[RFC] Adding Py3k support while maintaining compatibility with python <= 2.6

Matt Mackall mpm at selenic.com
Thu Jun 3 10:23:13 CDT 2010

On Thu, 2010-06-03 at 11:03 +0200, Dirkjan Ochtman wrote:
> On Wed, Jun 2, 2010 at 22:17, Renato Cunha <renatoc at gmail.com> wrote:
> > The major drawback here is that the call to sys.exc_info()[1] is a bit cryptic,
> > and a call to a function eventually defined in util.py would be better, like:
> >
> > foobar.py:
> >    def exceptionvalue():
> >        return sys.exc_info()[1]
> >    try:
> >        os.unlink('/non/existing/path/foo')
> >    except OSError:
> >        err = exceptionvalue()
> >        print ('There was an error:')
> >        print (err)
> >
> > So, is this new approach good? What about the function name (exceptionvalue)?
> I'd prefer just using sys.exc_info()[1], mostly because I think it's a
> pattern that I think people will be able to recognize from other code
> bases that are getting ported. Using a util.exceptionvalue() really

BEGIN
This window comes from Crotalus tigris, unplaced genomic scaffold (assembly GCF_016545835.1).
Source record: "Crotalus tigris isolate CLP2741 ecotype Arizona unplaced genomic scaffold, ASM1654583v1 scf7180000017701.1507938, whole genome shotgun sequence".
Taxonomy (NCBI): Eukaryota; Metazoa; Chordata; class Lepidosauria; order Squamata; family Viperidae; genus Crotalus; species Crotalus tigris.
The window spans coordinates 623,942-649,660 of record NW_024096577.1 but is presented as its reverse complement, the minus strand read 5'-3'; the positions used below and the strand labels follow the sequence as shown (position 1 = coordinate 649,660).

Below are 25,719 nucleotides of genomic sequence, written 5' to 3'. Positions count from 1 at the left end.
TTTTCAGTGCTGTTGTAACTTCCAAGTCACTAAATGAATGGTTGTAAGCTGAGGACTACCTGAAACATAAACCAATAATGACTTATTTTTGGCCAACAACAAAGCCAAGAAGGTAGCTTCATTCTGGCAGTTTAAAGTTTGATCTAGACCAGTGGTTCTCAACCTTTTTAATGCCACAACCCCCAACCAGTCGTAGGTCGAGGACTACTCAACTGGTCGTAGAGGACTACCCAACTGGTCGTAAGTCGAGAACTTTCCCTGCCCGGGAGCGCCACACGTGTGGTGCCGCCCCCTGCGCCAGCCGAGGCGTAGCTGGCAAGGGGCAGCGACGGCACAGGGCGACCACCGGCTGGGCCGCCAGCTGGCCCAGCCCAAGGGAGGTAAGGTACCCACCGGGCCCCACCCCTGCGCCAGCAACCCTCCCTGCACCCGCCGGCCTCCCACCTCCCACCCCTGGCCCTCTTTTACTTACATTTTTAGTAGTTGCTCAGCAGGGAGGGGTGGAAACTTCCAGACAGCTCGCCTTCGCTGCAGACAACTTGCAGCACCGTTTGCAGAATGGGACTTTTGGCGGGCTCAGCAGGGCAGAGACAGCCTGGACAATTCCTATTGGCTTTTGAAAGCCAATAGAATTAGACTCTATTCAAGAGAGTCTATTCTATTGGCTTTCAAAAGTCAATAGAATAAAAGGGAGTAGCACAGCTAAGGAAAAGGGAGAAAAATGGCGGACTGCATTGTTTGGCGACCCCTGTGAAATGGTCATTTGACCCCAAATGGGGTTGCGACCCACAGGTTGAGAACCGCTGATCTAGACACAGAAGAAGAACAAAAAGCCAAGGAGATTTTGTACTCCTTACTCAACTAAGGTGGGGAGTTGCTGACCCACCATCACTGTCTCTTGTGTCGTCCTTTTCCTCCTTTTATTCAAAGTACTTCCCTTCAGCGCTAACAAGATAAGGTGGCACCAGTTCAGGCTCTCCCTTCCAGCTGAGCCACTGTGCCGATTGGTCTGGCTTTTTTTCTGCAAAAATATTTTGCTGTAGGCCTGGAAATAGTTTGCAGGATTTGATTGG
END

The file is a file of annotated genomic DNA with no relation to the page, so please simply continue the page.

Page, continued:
> doesn't gain us anything, it only obscures the problem.

Not sure I agree with that. In particular I know I won't be able to
remember it and will find myself looking it up somewhere else every time
I want to use it.

I'm beginning to think we might want to extend 2to3 for our purposes

> As for the octal constants, using constants could be fine. In terms of
> how much code is required for the workaround, it seems to me like just
> using int('666', 8) might be just as clear and require less other crap
> (importing os or referring to util.MODE_something).

Unfortunately several of these use-cases are fairly
performance-sensitive, particularly dirstate. Here we often cache scope
lookups in local variables for performance, just going from an octal
constant to a variable may actually be a measurable performance hit.

Mathematics is the supreme nostalgia of our time.

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